“And when his armor bearer saw that Saul was dead, he also fell on his sword, and died with him. So Saul, his three sons, his armor bearer, and all his men died together that same day.” 1 Samuel 31:5–6
The last chapter of first Samuel records the sad end to what could have been a beautiful story had Saul chosen faithfulness to God over satisfaction of self.
The Philistine army over ran the Israelites and the Israelite army fled. In their pursuit of the Israelites the Philistines focused on overtaking Saul and his sons and that day all of them were killed; first Saul’s three sons, Jonathan, Abinadab, and Malchishua, and later Saul.
But Saul didn’t died at the hands of the Philistines. Saul had been badly injured by an archer, which was no doubt slowing his retreat, and when he saw that his sons were slain and that the Philistines were fiercely pursuing him he commanded his armor bearer to kill him so that the Philistines wouldn’t be able to capture and torture him. But his armor bearer was afraid and wouldn’t do it, so Saul took his own sword and fell on it taking his own life. After that his armor bearer fell on his sword and he died as well.
The next day the Philistines, as they were looting the battle field, found the bodies of Saul and his sons. So they stripped the armor off them and placed it as a trophy in the temple of their God and hung their bodies on the wall of Beth Shan, proclaiming to the land that they had defeated Israel and slain their king and his sons.
There is one touching part to this sad story. When the people of Jabesh Gilead, whom Saul had saved from defeat and disfigurement at the beginning of his reign, heard that Saul and his sons were slain and that their bodies were hanging on the wall of Beth Shan, all their valiant men went to Beth Shan at night, retrieved their bodies and took them to Jabesh Gilead and gave them a proper burial.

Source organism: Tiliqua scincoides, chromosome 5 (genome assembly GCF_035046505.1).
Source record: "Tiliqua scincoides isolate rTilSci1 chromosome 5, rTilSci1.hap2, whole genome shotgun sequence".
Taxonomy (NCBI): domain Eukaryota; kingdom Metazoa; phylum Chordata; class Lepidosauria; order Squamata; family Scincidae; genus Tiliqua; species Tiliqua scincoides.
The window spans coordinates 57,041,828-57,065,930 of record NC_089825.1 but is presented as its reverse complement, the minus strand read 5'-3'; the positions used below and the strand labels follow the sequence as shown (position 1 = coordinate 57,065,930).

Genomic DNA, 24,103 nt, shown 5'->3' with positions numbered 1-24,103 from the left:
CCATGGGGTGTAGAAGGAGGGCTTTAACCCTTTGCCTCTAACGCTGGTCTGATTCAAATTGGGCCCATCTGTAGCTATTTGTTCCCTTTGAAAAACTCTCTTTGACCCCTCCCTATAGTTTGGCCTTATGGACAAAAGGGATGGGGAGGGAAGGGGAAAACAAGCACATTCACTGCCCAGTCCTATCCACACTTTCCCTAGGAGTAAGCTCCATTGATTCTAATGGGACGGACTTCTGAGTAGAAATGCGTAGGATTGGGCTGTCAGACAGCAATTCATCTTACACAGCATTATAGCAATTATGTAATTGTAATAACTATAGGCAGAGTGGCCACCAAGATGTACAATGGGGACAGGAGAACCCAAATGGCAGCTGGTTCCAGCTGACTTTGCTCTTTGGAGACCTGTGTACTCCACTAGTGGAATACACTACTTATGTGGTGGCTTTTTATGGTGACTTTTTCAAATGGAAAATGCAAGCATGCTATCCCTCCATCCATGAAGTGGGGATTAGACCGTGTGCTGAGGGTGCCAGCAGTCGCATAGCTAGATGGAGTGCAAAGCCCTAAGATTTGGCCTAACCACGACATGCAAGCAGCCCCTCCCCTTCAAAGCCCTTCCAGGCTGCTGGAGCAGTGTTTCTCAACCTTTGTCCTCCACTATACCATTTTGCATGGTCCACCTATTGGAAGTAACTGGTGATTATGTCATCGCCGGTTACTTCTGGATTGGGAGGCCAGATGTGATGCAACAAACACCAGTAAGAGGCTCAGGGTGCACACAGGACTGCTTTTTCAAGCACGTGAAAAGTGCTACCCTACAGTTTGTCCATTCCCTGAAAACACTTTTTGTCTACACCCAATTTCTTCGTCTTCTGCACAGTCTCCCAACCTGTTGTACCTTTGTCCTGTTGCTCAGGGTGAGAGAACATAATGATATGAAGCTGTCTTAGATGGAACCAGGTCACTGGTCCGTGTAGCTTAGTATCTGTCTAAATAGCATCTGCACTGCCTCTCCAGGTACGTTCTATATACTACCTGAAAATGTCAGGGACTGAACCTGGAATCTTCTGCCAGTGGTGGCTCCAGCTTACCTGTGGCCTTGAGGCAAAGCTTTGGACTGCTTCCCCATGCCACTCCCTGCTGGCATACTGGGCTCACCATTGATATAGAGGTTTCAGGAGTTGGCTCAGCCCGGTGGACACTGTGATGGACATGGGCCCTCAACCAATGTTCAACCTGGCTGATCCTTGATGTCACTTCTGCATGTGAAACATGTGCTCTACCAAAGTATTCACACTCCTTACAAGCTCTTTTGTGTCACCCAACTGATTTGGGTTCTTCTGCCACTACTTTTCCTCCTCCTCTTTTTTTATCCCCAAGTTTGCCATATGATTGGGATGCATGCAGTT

Just as Samuel had prophesied years before the kingdom had been torn away from Saul and his family. Saul’s death and Israel’s defeat was a bitter blow for Israel but it was not the end of the story. Through the prophet God had prepared for this day when he had had a shepherd boy named David anointed as king.
The transition from Saul to David was never going to be an easy change; one doesn’t change ruling families without strife, but God made a way for David to ascend to the throne without having to raise himself up against Saul and his good friend Jonathan.
If we will give God the chance he will do the most difficult things for us as well. Many times we think we need to compromise our principles and convictions to make God’s plan come to pass. But God doesn’t need our cleverness or deviousness to accomplish his will. If we will be patient and wait God will make a way.